China vows to retaliate against 'hegemony and bullying' tactics
China denounced the United States' latest threat to impose tariffs on an extra $200 billion worth of Chinese imports as "totally unacceptable" trade hegemony and bullying, and vowed on Wednesday to fight back to protect its "core interests".
It is totally unacceptable for the US to publish a tariff list in a way that escalates tensions, the Ministry of Commerce said in a statement.
"To defend the core interests of the nation and its people, the Chinese government will, as always, be forced to impose necessary countermeasures," it said.
The ministry gave no details of possible retaliation, but Beijing earlier promised both "qualitative and quantitative" comprehensive countermeasures. It also said it will add a new suit against the US before the WTO regarding the newly proposed tariffs.
Also on Wednesday, Foreign Ministry spokeswoman Hua Chunying described the US' latest move as "trade hegemony and bullying", saying China will have to respond to firmly safeguard its legitimate interests.
China stands on the right side of history in defending multilateralism, Hua added.
Their remarks came after the Office of the US Trade Representative announced on Tuesday a $200 billion list of Chinese goods for possible 10 percent tariffs.
The items ranged from electronic components to cat food. The US claimed the tariffs were in response to Beijing's "failure" to change its policies and in retaliation for last week's US tariff hike by increasing duties on US goods.
The spiraling conflict has prompted warnings it might chill global economic growth.
Li Chenggang, assistant commerce minister, said additional tariffs will put tremendous pressure on global companies and consumers.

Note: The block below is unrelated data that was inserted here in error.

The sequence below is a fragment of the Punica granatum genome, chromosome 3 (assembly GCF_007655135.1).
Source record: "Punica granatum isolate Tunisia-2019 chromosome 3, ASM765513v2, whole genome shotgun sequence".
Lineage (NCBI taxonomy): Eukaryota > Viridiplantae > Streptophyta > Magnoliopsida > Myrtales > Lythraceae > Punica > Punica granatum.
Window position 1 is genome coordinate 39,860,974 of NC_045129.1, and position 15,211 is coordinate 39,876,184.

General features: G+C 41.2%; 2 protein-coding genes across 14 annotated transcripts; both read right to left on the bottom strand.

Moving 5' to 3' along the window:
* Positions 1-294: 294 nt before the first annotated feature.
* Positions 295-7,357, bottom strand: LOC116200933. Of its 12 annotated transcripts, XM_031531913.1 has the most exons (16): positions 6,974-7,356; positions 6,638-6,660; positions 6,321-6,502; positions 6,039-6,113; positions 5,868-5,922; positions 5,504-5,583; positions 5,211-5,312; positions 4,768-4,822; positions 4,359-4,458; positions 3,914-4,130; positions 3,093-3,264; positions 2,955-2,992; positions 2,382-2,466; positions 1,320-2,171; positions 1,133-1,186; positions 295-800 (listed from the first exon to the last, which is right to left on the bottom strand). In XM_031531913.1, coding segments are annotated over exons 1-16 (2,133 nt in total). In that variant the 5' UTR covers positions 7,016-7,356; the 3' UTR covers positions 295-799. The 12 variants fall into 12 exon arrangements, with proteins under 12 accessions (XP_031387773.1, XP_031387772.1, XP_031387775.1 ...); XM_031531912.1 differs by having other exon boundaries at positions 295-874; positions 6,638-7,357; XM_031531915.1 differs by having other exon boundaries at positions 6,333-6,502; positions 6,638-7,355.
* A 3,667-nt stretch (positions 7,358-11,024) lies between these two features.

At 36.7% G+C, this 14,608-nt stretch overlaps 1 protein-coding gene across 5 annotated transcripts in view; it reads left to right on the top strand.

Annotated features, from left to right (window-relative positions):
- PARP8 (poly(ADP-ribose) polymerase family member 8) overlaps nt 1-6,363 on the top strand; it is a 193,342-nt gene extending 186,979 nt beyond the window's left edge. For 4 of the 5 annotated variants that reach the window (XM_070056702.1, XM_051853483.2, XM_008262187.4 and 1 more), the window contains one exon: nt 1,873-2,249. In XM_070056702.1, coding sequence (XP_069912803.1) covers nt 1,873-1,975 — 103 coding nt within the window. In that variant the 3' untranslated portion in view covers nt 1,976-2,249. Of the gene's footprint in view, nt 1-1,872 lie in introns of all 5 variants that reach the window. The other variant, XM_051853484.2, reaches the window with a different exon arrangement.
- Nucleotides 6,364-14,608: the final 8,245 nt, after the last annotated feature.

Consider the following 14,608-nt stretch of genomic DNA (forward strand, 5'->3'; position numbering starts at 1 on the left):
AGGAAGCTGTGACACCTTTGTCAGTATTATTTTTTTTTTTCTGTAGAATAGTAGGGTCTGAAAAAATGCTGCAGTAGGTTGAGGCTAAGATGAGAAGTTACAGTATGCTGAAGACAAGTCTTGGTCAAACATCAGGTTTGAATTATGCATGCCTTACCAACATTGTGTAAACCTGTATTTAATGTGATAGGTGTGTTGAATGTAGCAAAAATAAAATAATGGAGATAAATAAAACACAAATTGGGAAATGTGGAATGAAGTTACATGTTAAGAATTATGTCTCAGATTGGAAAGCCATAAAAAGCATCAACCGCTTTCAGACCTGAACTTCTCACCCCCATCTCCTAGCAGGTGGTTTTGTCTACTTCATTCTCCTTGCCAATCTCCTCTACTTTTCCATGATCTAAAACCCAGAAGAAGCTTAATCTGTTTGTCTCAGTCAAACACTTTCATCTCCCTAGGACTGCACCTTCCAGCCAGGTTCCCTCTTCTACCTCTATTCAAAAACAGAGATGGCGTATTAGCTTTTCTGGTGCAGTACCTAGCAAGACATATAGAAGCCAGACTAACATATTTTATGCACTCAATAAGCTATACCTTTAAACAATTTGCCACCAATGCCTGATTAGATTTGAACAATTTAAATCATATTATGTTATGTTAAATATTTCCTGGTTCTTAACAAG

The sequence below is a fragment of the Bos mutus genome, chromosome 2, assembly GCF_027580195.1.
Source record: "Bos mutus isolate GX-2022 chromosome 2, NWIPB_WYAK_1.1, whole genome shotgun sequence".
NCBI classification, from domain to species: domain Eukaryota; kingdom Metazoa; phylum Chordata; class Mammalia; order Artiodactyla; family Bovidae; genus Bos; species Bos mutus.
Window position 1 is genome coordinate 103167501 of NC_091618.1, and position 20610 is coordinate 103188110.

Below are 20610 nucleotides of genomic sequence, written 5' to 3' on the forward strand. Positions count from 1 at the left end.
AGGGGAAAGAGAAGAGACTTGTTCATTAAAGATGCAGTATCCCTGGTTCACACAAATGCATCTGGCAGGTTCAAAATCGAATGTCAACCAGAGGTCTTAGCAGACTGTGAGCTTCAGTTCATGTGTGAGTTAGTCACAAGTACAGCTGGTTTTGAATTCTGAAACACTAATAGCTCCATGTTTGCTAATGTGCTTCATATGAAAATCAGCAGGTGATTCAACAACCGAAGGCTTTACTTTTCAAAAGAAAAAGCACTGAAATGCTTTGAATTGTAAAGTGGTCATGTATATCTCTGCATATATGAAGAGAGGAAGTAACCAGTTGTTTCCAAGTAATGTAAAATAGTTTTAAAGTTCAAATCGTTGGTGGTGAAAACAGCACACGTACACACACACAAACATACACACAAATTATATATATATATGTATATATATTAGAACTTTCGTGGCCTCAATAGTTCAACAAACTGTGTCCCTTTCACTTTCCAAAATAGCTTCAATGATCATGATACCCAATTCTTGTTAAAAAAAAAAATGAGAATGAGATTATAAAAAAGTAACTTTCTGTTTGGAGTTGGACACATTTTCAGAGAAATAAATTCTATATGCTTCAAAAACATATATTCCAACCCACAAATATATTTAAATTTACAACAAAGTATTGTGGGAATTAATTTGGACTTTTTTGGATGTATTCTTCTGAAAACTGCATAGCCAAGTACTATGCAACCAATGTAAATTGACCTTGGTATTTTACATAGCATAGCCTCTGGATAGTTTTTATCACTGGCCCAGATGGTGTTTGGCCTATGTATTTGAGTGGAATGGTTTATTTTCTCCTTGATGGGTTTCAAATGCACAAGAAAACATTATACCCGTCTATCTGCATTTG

He said China will not change its long-term commitment to improving the domestic business environment, opposing unilateral measures and supporting the multilateral trading system.
The latest list of $200 billion in products to be subject to tariffs against China doubles down on a reckless strategy that will boomerang and harm US families and workers, according to David French, senior vice-president for government relations of the National Retail Federation in the US.
"Tariffs on such a broad scope of products make it inconceivable that American consumers will dodge this tax increase as prices of everyday products will be forced to rise," French said in a statement.
The US is seeking public opinion regarding the latest proposed modification of tariffs on Chinese goods. The public comment period ends on Aug 30.
Uncertainties may still exist about whether the whole list will finally take effect and what kinds of goods will be targeted, said Ma Jun, a member of the People's Bank of China's monetary policy committee.
China is busy studying the impact of an escalating trade war on affected companies and industries, and might consider adopting new measures to minimize negative impacts, according to Ma.